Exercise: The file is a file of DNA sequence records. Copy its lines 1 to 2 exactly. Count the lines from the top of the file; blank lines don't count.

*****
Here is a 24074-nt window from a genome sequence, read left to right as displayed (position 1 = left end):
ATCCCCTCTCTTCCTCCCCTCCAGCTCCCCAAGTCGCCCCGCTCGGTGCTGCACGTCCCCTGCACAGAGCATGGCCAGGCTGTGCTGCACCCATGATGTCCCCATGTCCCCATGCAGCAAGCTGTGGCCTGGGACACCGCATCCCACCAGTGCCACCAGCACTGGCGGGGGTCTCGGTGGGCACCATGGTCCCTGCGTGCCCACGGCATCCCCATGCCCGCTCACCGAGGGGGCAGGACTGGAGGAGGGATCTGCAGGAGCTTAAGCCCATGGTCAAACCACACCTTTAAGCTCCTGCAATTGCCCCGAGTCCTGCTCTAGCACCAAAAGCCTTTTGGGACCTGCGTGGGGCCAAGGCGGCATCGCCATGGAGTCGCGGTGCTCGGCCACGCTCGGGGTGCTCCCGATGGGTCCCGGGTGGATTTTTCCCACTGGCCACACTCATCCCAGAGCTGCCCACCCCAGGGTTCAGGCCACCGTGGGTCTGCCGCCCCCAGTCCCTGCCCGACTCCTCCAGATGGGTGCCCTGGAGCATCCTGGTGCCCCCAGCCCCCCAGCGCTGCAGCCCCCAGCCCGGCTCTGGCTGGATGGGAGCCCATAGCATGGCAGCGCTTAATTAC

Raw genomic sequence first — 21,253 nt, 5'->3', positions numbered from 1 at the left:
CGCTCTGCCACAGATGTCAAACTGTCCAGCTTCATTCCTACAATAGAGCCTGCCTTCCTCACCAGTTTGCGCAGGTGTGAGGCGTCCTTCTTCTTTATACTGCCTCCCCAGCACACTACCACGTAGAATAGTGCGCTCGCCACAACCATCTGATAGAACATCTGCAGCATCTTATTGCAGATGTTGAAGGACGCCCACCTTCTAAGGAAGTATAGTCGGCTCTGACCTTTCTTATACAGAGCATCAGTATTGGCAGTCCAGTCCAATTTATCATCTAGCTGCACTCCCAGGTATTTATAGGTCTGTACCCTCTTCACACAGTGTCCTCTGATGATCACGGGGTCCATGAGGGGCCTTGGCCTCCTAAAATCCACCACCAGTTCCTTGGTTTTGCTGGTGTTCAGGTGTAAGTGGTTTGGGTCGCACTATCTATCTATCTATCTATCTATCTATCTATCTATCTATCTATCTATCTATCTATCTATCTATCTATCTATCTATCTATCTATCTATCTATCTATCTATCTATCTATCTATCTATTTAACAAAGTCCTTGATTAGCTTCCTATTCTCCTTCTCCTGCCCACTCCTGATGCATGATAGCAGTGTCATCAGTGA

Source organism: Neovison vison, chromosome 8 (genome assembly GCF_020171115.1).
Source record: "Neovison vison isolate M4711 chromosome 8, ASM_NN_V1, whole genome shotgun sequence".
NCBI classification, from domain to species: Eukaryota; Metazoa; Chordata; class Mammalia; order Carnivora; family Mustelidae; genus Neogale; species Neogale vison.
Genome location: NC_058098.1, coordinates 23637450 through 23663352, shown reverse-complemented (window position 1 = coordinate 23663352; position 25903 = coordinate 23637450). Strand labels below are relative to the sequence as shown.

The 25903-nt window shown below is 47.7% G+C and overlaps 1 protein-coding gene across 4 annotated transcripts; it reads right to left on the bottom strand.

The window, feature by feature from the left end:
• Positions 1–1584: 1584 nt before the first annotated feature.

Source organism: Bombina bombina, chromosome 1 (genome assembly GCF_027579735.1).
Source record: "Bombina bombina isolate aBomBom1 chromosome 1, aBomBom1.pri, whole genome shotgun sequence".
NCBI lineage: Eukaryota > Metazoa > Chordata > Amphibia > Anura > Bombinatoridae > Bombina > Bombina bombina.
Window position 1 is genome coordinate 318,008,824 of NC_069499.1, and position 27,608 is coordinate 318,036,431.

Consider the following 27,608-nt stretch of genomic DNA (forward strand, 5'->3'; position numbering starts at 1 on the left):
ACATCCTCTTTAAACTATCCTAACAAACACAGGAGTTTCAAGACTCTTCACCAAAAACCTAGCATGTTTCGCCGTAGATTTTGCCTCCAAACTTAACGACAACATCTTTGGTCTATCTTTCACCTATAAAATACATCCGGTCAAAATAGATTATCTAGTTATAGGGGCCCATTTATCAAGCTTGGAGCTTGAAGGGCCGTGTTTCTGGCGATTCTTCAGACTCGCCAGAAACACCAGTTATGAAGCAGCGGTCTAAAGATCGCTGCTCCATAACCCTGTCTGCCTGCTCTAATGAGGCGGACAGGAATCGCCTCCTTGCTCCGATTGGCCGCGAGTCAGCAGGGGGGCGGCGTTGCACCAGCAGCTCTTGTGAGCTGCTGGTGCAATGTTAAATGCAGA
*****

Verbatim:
Here is a 24074-nt window from a genome sequence, read left to right as displayed (position 1 = left end):
ATCCCCTCTCTTCCTCCCCTCCAGCTCCCCAAGTCGCCCCGCTCGGTGCTGCACGTCCCCTGCACAGAGCATGGCCAGGCTGTGCTGCACCCATGATGTCCCCATGTCCCCATGCAGCAAGCTGTGGCCTGGGACACCGCATCCCACCAGTGCCACCAGCACTGGCGGGGGTCTCGGTGGGCACCATGGTCCCTGCGTGCCCACGGCATCCCCATGCCCGCTCACCGAGGGGGCAGGACTGGAGGAGGGATCTGCAGGAGCTTAAGCCCATGGTCAAACCACACCTTTAAGCTCCTGCAATTGCCCCGAGTCCTGCTCTAGCACCAAAAGCCTTTTGGGACCTGCGTGGGGCCAAGGCGGCATCGCCATGGAGTCGCGGTGCTCGGCCACGCTCGGGGTGCTCCCGATGGGTCCCGGGTGGATTTTTCCCACTGGCCACACTCATCCCAGAGCTGCCCACCCCAGGGTTCAGGCCACCGTGGGTCTGCCGCCCCCAGTCCCTGCCCGACTCCTCCAGATGGGTGCCCTGGAGCATCCTGGTGCCCCCAGCCCCCCAGCGCTGCAGCCCCCAGCCCGGCTCTGGCTGGATGGGAGCCCATAGCATGGCAGCGCTTAATTAC